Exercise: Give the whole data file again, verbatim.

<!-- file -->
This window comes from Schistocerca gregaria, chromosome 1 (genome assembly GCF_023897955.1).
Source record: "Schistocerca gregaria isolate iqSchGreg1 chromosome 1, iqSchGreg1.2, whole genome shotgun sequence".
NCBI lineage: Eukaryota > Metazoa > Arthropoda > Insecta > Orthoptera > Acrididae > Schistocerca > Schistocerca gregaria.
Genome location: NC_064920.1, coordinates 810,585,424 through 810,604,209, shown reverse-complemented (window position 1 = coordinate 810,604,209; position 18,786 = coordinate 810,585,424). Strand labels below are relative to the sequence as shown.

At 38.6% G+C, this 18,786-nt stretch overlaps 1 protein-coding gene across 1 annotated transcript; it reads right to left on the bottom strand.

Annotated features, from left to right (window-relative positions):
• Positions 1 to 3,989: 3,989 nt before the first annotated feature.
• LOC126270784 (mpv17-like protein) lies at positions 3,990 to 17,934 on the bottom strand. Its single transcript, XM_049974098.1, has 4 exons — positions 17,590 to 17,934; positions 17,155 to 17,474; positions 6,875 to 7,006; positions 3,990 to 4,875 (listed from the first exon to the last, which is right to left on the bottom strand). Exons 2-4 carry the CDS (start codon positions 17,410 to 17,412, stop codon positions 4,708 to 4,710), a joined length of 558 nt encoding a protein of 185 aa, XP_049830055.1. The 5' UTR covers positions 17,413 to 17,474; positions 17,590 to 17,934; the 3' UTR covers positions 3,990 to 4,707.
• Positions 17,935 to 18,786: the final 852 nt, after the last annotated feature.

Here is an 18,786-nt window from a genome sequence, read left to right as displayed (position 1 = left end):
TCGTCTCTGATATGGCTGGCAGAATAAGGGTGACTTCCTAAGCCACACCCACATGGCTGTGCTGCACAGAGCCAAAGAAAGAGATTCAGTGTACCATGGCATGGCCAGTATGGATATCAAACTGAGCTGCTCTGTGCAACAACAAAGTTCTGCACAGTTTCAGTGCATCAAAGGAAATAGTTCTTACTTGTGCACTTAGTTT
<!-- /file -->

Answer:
This window comes from Schistocerca gregaria, chromosome 1 (genome assembly GCF_023897955.1).
Source record: "Schistocerca gregaria isolate iqSchGreg1 chromosome 1, iqSchGreg1.2, whole genome shotgun sequence".
NCBI lineage: Eukaryota > Metazoa > Arthropoda > Insecta > Orthoptera > Acrididae > Schistocerca > Schistocerca gregaria.
Genome location: NC_064920.1, coordinates 810,585,424 through 810,604,209, shown reverse-complemented (window position 1 = coordinate 810,604,209; position 18,786 = coordinate 810,585,424). Strand labels below are relative to the sequence as shown.

At 38.6% G+C, this 18,786-nt stretch overlaps 1 protein-coding gene across 1 annotated transcript; it reads right to left on the bottom strand.

Annotated features, from left to right (window-relative positions):
• Positions 1 to 3,989: 3,989 nt before the first annotated feature.
• LOC126270784 (mpv17-like protein) lies at positions 3,990 to 17,934 on the bottom strand. Its single transcript, XM_049974098.1, has 4 exons — positions 17,590 to 17,934; positions 17,155 to 17,474; positions 6,875 to 7,006; positions 3,990 to 4,875 (listed from the first exon to the last, which is right to left on the bottom strand). Exons 2-4 carry the CDS (start codon positions 17,410 to 17,412, stop codon positions 4,708 to 4,710), a joined length of 558 nt encoding a protein of 185 aa, XP_049830055.1. The 5' UTR covers positions 17,413 to 17,474; positions 17,590 to 17,934; the 3' UTR covers positions 3,990 to 4,707.
• Positions 17,935 to 18,786: the final 852 nt, after the last annotated feature.

Here is an 18,786-nt window from a genome sequence, read left to right as displayed (position 1 = left end):
TCGTCTCTGATATGGCTGGCAGAATAAGGGTGACTTCCTAAGCCACACCCACATGGCTGTGCTGCACAGAGCCAAAGAAAGAGATTCAGTGTACCATGGCATGGCCAGTATGGATATCAAACTGAGCTGCTCTGTGCAACAACAAAGTTCTGCACAGTTTCAGTGCATCAAAGGAAATAGTTCTTACTTGTGCACTTAGTTT